Responsible Travel: Projects in Action
Our specialists don't just return from research trips bringing news of the best routes, hotels and eateries; they also report back on the worthwhile charities and causes that need our help. Here, our specialists pick out a few that have captured their hearts.
Back in 2008, we changed the way we support charities. We gave each team the chance to choose one or more local initiatives to support with an annual donation. On top of this, teams can fundraise further to add to this amount, which is why our offices are often abuzz with cake sales, car washes, barbecues and other events. Here our specialists share their passion and experiences of the charities we support.
The David Sheldrick Wildlife Trust has helped at-risk elephants for over 30 years
The David Sheldrick Wildlife Trust Orphans Project, Nairobi, Kenya
Mark Gillies, Africa Safari Specialist
We heard them first: squeals and trumpets cutting the heavy, wet air one afternoon in Nairobi. The rain had brought the young elephants rushing in from the bush early, their keepers concerned about the effect of the falling temperatures, the youngsters eager to get at the milk formula awaiting them.
We were met by Edwin, the head keeper, resplendent in his soaked mackintosh and waterproof hat. He introduced us to the work of the orphanage, which has resulted in over 150 orphan elephants being raised and reintroduced into the wild in the past 30 years. Baby elephants who have lost their mothers (due to poaching or having been separated because of human activity) are rescued from across Kenya, flown to Nairobi and then looked after with the greatest of care until they are of an age to move to the transition centres in Tsavo National Park; here, of their own volition, the animals will reintegrate into the wild elephant population.
I was visiting Lemoyian, the 'Audley elephant', rescued from a well on the borders of Amboseli National Park. Greeting Edwin after his talk, I asked if Lemoyian had any particular traits. He rolled his eyes theatrically. "Lemoyian? Oh, he is big trouble. He's always been a confident one, but now he's trying to push his keepers around. I think he needs Tsavo quicker than the rest."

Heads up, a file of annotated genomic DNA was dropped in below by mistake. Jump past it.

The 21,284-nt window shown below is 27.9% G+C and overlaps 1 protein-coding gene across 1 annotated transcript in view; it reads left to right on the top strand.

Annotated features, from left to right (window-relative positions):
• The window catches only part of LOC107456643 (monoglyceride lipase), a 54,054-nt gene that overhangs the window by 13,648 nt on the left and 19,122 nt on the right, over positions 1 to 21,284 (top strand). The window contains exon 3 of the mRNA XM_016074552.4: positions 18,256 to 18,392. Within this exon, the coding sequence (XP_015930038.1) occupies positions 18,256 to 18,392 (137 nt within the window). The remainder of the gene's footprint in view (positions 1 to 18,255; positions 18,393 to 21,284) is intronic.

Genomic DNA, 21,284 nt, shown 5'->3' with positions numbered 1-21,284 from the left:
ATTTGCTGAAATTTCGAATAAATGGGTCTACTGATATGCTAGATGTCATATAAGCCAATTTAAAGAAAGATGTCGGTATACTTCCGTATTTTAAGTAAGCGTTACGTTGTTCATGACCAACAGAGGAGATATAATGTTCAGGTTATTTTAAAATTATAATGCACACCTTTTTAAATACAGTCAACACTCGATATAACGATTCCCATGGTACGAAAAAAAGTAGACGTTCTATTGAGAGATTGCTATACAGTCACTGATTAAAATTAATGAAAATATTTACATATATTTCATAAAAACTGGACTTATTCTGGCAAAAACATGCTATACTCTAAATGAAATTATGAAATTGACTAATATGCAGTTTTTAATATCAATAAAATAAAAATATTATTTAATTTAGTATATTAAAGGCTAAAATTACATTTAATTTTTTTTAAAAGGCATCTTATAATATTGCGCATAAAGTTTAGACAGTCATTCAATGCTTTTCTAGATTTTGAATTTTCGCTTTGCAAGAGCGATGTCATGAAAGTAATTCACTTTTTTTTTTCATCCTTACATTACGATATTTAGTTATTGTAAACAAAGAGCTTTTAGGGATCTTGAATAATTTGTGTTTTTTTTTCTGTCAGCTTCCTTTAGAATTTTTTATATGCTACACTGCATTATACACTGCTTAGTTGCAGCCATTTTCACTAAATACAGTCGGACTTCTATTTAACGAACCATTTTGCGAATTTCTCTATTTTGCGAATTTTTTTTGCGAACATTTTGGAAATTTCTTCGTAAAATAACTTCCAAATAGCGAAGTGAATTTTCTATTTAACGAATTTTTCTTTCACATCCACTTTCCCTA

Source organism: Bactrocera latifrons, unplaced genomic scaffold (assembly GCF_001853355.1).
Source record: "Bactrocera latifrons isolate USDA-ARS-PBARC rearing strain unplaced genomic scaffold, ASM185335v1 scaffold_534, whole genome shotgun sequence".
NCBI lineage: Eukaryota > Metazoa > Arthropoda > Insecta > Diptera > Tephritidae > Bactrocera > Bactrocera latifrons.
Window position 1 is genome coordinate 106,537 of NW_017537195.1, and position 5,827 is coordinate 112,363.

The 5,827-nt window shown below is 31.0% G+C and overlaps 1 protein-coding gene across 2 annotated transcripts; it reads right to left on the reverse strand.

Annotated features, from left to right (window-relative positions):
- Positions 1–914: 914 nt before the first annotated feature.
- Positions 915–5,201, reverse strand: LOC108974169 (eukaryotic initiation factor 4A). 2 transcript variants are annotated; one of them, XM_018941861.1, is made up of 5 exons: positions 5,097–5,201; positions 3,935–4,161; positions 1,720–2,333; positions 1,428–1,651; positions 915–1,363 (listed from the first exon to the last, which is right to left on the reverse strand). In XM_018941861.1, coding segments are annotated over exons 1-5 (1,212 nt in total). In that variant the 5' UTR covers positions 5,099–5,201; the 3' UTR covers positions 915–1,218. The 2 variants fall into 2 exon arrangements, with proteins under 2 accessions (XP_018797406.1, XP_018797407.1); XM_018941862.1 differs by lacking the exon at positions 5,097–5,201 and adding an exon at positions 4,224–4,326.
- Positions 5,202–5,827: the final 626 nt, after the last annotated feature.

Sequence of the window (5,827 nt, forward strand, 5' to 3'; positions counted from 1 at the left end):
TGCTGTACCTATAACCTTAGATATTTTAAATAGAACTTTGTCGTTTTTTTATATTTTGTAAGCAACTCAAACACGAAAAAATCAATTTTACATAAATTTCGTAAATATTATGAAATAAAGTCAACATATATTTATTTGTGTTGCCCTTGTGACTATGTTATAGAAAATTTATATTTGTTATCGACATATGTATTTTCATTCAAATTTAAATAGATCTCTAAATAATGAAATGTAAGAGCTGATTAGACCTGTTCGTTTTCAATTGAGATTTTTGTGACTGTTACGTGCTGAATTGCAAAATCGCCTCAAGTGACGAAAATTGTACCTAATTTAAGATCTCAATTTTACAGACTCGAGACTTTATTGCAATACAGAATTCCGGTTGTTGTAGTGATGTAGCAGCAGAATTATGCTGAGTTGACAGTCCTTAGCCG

Later, watching Lemoyian in the gloom of his stall doing his very best to grind down the wooden walls with his newly emerged tusks, all I could do was smile. The orphanage has saved a life that will grow to magnificence, continuing a blood line that stretches back to prehistory. It felt good to have played a small part in the process, and to know that, one day, far from the city, we may meet again.
- If you would like to include a visit to The David Sheldrick Wildlife Trust Orphans Project as part of a trip to Kenya, please contact our Kenya specialists for more information.
Casa Mantay, Peru
Fiona Cameron, Latin America Specialist
I have been involved with Casa Mantay for about 14 years. When I first met them they were in an old rented house. Now they have their own purpose-built accommodation ideal for the fantastic work and support they provide to the local community.
The charity was originally created to help young mothers, some as young as 12 years old, to bring up their children, while also being educated about childcare. The house has the capacity for 20 mothers and 20 children, and is partly sustained through its workshop, which makes excellent suede and leather bags.
My visit this year was to personally hand over our donation. This will contribute towards the cost of a nurse, who will visit each day to teach the young mothers pre and post-partum skills. I also wanted to see how they're getting on in their new shop in Cuzco town centre, within the walls of the Hotel Libertador.
It's always nice popping in for a visit to see some of the past residents, who are now employed in the workshop. It's great to see the new babies too – although they were all napping when I was there. My favourite moment was seeing the newest baby, one-month-old William, asleep in his cot.
The house is always being fixed in one way or another – you can't have 40 children running around without needing to repair things. But with the limited resources they have, they do an amazing job to keep it clean and safe.
- If you would like to include a visit to the Casa Mantay shop as part of a trip to Cuzco, please contact our Peru specialists.